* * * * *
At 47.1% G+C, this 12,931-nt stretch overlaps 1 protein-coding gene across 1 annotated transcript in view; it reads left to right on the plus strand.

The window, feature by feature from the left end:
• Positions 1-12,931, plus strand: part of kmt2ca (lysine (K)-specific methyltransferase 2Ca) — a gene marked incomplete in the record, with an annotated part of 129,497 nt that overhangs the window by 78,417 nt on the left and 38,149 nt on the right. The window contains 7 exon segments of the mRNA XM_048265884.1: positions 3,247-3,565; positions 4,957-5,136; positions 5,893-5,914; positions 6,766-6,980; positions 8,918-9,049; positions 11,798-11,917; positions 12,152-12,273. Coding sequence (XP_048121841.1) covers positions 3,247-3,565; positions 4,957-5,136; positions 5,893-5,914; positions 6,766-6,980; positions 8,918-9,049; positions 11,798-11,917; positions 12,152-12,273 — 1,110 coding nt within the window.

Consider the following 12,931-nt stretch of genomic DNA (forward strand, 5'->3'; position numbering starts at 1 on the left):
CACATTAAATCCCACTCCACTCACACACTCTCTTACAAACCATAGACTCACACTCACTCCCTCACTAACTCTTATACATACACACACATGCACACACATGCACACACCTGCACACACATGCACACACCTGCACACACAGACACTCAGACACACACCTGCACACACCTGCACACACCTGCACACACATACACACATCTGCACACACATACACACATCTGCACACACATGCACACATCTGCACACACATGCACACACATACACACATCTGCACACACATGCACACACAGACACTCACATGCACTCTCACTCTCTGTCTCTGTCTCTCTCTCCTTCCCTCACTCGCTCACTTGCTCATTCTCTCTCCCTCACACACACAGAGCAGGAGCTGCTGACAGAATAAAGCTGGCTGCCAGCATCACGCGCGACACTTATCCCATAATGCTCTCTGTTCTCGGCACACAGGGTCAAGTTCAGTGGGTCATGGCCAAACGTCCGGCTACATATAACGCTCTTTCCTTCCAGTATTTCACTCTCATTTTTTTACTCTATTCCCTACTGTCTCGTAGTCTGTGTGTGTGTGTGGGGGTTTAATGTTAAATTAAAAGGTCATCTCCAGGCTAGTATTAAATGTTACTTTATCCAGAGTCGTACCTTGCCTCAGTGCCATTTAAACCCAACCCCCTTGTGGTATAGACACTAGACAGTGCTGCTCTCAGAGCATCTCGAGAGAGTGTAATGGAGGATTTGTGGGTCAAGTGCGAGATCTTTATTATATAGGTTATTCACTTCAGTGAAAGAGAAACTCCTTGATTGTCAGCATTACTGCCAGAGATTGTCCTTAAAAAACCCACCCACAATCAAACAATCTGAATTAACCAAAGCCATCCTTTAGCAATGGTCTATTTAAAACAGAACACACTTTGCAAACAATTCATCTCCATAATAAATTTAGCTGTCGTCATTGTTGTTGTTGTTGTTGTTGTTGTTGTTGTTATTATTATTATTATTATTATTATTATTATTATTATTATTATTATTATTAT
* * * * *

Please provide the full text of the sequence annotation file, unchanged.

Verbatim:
At 47.1% G+C, this 12,931-nt stretch overlaps 1 protein-coding gene across 1 annotated transcript in view; it reads left to right on the plus strand.

The window, feature by feature from the left end:
• Positions 1-12,931, plus strand: part of kmt2ca (lysine (K)-specific methyltransferase 2Ca) — a gene marked incomplete in the record, with an annotated part of 129,497 nt that overhangs the window by 78,417 nt on the left and 38,149 nt on the right. The window contains 7 exon segments of the mRNA XM_048265884.1: positions 3,247-3,565; positions 4,957-5,136; positions 5,893-5,914; positions 6,766-6,980; positions 8,918-9,049; positions 11,798-11,917; positions 12,152-12,273. Coding sequence (XP_048121841.1) covers positions 3,247-3,565; positions 4,957-5,136; positions 5,893-5,914; positions 6,766-6,980; positions 8,918-9,049; positions 11,798-11,917; positions 12,152-12,273 — 1,110 coding nt within the window.

Consider the following 12,931-nt stretch of genomic DNA (forward strand, 5'->3'; position numbering starts at 1 on the left):
CACATTAAATCCCACTCCACTCACACACTCTCTTACAAACCATAGACTCACACTCACTCCCTCACTAACTCTTATACATACACACACATGCACACACATGCACACACCTGCACACACATGCACACACCTGCACACACAGACACTCAGACACACACCTGCACACACCTGCACACACCTGCACACACATACACACATCTGCACACACATACACACATCTGCACACACATGCACACATCTGCACACACATGCACACACATACACACATCTGCACACACATGCACACACAGACACTCACATGCACTCTCACTCTCTGTCTCTGTCTCTCTCTCCTTCCCTCACTCGCTCACTTGCTCATTCTCTCTCCCTCACACACACAGAGCAGGAGCTGCTGACAGAATAAAGCTGGCTGCCAGCATCACGCGCGACACTTATCCCATAATGCTCTCTGTTCTCGGCACACAGGGTCAAGTTCAGTGGGTCATGGCCAAACGTCCGGCTACATATAACGCTCTTTCCTTCCAGTATTTCACTCTCATTTTTTTACTCTATTCCCTACTGTCTCGTAGTCTGTGTGTGTGTGTGGGGGTTTAATGTTAAATTAAAAGGTCATCTCCAGGCTAGTATTAAATGTTACTTTATCCAGAGTCGTACCTTGCCTCAGTGCCATTTAAACCCAACCCCCTTGTGGTATAGACACTAGACAGTGCTGCTCTCAGAGCATCTCGAGAGAGTGTAATGGAGGATTTGTGGGTCAAGTGCGAGATCTTTATTATATAGGTTATTCACTTCAGTGAAAGAGAAACTCCTTGATTGTCAGCATTACTGCCAGAGATTGTCCTTAAAAAACCCACCCACAATCAAACAATCTGAATTAACCAAAGCCATCCTTTAGCAATGGTCTATTTAAAACAGAACACACTTTGCAAACAATTCATCTCCATAATAAATTTAGCTGTCGTCATTGTTGTTGTTGTTGTTGTTGTTGTTGTTGTTATTATTATTATTATTATTATTATTATTATTATTATTATTATTATTATTAT